Thursday, June 21, 2012

Review: Treasure Island


This is a post participating in Allie’s Victorian Celebration, hosted at A Literary Odyssey.

One of the reasons I’m so eager to tackle classic literature is to discover the original meanings and contexts of literary figures and phrases that have crept into modern parlance.  Shakespeare, of course, was the start of a whole host of idioms that are now used in ordinary conversation, usually without the speaker or listener realizing that he is quoting the Bard.  Countless cultural expressions come from literature: the crazy wife in the attic, for example, seems to be known to all even though Jane Eyre is not so widely read.  Over the last few months, I’ve been enjoying learning the true origins of this and other familiar concepts.  And so, I was delighted to discover that Robert Louis Stevenson’s Treasure Island (serialized 1881-82 and published as a book in 1883) was the birthplace of Long John Silver, X marks the spot, the talking shoulder parrot, and the repetitive singing of a pirate ditty – and surprised to find that it contained few other familiar pirate tropes, such as Blackbeard, the pirate code, or walking the plank.  I suppose I’ve come to take Disney’s Pirates of the Caribbean franchise as the standard example of piracy!  Overall, Treasure Island differs from these films and other more modern pirate narratives in that it is mainly an adventure story, not an action story.

Treasure Island is a quest narrative and a coming-of-age story.  The narrator, Jim Hawkins, is the son of an innkeeper; his father keeps the “Admiral Benbow” inn.  I think innkeepers are among the most passive of literary professions.  By definition, they remain in place while others depart.  The innkeepers get to hear stories of other people’s adventures, but don’t typically get to have them themselves.  Innkeepers provide lodging, the calm after the storm, the rest after the action (unless, of course, it’s the great fantasy film Stardust, in which the villain poses as an innkeeper and the inn thus becomes a further source of danger, but one of the reasons that scene worked so well is because it turned traditional expectations of inns and their purpose upside down).  At the start of Treasure Island, Jim’s father runs the inn, and left to his own devices, Jim finds himself in a terrifying relationship with a seafaring man with a temper and scary stories and acquaintances.  As the novel progresses, however, Jim’s passivity turns around by necessity.  First, his father dies, and Jim and his mother must take over the running of the inn.  When the pair discovers what is certainly a map to pirate treasure, Jim departs with it and sets off a chain of events that lead to a voyage to claim the gold and silver.  Over the course of the novel, Jim becomes an active presence.  His often-foolhardy decisions directly impact events; lives are lost and saved because of Jim’s choices.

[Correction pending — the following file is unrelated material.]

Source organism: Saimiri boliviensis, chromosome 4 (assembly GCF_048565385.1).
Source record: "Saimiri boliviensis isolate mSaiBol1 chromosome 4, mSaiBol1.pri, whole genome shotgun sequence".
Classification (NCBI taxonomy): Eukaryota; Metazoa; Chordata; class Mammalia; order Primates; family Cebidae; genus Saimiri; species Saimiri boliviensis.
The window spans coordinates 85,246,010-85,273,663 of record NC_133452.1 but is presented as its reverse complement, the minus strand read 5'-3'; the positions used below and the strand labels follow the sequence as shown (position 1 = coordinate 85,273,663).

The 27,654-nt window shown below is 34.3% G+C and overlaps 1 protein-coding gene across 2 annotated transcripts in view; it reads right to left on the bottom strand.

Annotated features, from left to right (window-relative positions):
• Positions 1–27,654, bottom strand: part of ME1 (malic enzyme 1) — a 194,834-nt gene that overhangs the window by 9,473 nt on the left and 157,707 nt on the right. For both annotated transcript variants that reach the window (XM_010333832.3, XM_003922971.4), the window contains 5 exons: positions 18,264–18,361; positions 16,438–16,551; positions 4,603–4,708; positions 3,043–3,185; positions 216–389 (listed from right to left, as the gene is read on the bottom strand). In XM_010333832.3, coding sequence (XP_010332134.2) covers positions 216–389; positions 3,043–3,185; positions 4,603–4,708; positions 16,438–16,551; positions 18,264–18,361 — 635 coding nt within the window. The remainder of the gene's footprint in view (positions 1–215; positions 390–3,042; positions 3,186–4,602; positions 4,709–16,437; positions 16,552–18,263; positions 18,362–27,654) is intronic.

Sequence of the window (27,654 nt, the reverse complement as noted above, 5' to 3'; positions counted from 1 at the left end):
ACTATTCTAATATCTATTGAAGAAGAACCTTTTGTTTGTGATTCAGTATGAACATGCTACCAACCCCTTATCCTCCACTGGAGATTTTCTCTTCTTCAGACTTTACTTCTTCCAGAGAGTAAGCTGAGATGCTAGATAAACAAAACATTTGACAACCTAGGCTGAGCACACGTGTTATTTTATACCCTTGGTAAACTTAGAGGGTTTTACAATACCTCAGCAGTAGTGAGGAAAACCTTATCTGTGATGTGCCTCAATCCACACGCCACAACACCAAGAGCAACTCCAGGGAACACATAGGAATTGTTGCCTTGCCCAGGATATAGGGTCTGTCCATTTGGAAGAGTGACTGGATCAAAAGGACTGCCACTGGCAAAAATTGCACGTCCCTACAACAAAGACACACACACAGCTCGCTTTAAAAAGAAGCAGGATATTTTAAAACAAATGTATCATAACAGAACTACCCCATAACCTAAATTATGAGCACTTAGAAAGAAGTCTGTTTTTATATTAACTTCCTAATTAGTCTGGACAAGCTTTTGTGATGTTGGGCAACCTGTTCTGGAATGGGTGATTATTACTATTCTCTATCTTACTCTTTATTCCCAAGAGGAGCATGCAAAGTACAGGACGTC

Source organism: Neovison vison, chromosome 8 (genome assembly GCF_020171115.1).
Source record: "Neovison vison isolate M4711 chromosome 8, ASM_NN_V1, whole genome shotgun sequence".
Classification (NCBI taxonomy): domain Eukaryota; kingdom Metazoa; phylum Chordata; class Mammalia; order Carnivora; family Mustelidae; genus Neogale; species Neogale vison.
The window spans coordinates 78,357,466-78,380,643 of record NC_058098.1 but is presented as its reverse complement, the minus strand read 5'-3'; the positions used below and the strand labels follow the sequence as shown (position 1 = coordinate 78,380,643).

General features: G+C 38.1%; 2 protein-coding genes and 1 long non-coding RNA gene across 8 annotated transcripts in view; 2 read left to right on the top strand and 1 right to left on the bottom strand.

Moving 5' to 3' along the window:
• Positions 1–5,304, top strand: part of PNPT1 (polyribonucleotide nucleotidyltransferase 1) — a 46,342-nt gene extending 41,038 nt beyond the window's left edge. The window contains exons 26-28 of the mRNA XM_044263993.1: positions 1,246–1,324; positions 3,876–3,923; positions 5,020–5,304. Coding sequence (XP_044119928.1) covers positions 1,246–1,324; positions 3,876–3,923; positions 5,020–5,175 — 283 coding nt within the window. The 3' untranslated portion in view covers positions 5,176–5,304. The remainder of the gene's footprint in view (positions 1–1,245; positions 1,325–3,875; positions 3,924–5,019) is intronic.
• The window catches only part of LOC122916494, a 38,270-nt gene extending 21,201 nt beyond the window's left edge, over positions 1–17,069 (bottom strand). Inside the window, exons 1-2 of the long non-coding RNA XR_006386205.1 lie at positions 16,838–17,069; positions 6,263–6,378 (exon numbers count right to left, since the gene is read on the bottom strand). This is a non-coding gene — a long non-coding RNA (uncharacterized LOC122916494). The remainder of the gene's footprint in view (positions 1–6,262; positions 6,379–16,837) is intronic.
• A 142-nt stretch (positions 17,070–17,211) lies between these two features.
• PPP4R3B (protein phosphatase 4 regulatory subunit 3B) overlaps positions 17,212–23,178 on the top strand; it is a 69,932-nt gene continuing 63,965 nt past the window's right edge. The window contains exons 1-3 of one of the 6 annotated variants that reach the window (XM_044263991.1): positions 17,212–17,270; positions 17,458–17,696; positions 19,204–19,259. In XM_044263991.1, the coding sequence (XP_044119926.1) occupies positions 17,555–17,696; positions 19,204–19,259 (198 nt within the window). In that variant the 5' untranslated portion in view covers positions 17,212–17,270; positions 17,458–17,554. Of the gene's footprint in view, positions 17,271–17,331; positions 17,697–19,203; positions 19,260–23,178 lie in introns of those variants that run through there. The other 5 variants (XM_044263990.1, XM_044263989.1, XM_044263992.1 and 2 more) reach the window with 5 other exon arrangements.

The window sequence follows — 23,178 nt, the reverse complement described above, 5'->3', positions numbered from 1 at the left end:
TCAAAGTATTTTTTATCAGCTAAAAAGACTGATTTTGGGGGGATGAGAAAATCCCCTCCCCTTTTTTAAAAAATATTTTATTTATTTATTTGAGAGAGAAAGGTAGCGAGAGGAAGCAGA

I’m not really going to discuss the plot in this review.  You should go read it for yourself, and I don’t want to give anything away!  Treasure Island is a rollicking good read, full of action and suspense, nautical terms and survival skills.  There’s pirates, guns, gold, conspiracies, and betrayals.  As a serial novel, it is a fairly quick, engrossing read, since each chapter ends leaving you wanting more.